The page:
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Although non-U.S. insurers are seeking arbitration provisions in their policies more frequently, policyholders may still be able to negotiate for better terms, say observers.
Michael F. Sharkey, a partner with Perkins Coie LLP in Washington, said “There are insurance companies that take a hard line and say they’re not going to budge,” but he has had some success negotiating the issue and making it optional on the policyholder’s part.
Policyholders should bring it up with their brokers early in the process when they are shopping the coverage, he said.
“Typically, the best time for policyholders to address this issue is when negotiating a policy, and so it’s something insurance brokers and lawyers who are advising policyholders should be aware of, and focus on, because once your arbitration provision is in your contract, it’s not easy to get that set aside,” said K. James Sullivan, a policyholder attorney with Calfee, Halter & Griswold LLP in Cleveland.
“We vet each and every single arbiter,” said Mark E. Miller of Miller Friel PLLC in Washington. “We check into their background, we understand where they came from, what type of experience they have, and we look into everything about them before we suggest them as a possible arbitrator,” he said, adding his firm has achieved good results with such an approach.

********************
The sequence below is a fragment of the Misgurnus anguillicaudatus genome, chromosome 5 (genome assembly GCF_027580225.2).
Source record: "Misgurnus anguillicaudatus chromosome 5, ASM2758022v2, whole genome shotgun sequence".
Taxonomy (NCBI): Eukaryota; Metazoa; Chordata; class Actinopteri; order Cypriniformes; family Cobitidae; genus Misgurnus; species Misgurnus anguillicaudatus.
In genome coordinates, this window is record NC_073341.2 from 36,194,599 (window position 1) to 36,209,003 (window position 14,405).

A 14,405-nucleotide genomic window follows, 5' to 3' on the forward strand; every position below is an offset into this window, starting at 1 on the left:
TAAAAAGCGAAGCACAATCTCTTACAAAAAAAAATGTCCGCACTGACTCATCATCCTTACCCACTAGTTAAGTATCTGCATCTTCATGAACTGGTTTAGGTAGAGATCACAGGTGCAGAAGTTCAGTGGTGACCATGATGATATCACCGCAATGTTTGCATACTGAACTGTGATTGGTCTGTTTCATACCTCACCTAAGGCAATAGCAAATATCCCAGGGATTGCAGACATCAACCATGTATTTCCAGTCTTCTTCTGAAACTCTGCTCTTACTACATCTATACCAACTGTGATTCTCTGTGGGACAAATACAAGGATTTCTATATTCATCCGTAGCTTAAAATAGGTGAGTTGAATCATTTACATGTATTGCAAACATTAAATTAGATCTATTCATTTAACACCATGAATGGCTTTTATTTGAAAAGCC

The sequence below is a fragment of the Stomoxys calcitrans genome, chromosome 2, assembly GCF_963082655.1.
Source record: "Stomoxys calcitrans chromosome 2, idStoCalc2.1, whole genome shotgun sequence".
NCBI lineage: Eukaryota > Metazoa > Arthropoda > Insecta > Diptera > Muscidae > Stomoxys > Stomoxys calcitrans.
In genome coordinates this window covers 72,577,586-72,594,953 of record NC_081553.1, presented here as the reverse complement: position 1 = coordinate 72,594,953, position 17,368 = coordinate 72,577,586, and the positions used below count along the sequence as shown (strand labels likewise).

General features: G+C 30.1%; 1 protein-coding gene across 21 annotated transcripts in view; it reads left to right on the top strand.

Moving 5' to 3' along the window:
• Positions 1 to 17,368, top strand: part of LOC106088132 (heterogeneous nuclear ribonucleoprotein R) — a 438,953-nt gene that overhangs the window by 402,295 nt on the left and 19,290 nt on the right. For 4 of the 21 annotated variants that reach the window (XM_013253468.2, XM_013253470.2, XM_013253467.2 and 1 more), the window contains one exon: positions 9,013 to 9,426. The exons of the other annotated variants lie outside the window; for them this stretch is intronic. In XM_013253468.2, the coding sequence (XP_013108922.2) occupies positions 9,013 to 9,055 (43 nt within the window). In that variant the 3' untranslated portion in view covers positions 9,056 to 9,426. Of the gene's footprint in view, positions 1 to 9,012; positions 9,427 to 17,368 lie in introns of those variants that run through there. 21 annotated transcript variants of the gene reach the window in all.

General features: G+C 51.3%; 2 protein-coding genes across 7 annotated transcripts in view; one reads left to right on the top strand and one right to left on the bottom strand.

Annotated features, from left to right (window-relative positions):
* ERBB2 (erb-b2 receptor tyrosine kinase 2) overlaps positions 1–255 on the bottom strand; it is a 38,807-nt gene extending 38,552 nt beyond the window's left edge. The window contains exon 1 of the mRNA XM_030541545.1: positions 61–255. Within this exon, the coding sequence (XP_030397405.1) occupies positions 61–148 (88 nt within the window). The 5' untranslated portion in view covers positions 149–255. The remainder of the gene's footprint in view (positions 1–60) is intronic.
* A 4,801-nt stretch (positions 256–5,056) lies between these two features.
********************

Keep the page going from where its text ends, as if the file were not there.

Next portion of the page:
Peter A. Halprin, a partner with Pasich LLP in New York, said he prefers “a clear choice of law,” such as New York’s, that would apply to an insurance policy’s interpretation.
In addition, “You want to make sure you’ve got fair procedural rules, which means allowing both sides to present the evidence necessary to the case” without rushed time limits, Mr. Halprin said.
More foreign insurers are insisting on arbitration provisions in their insurance contracts rather than taking the risk of facing U.S. juries, say experts.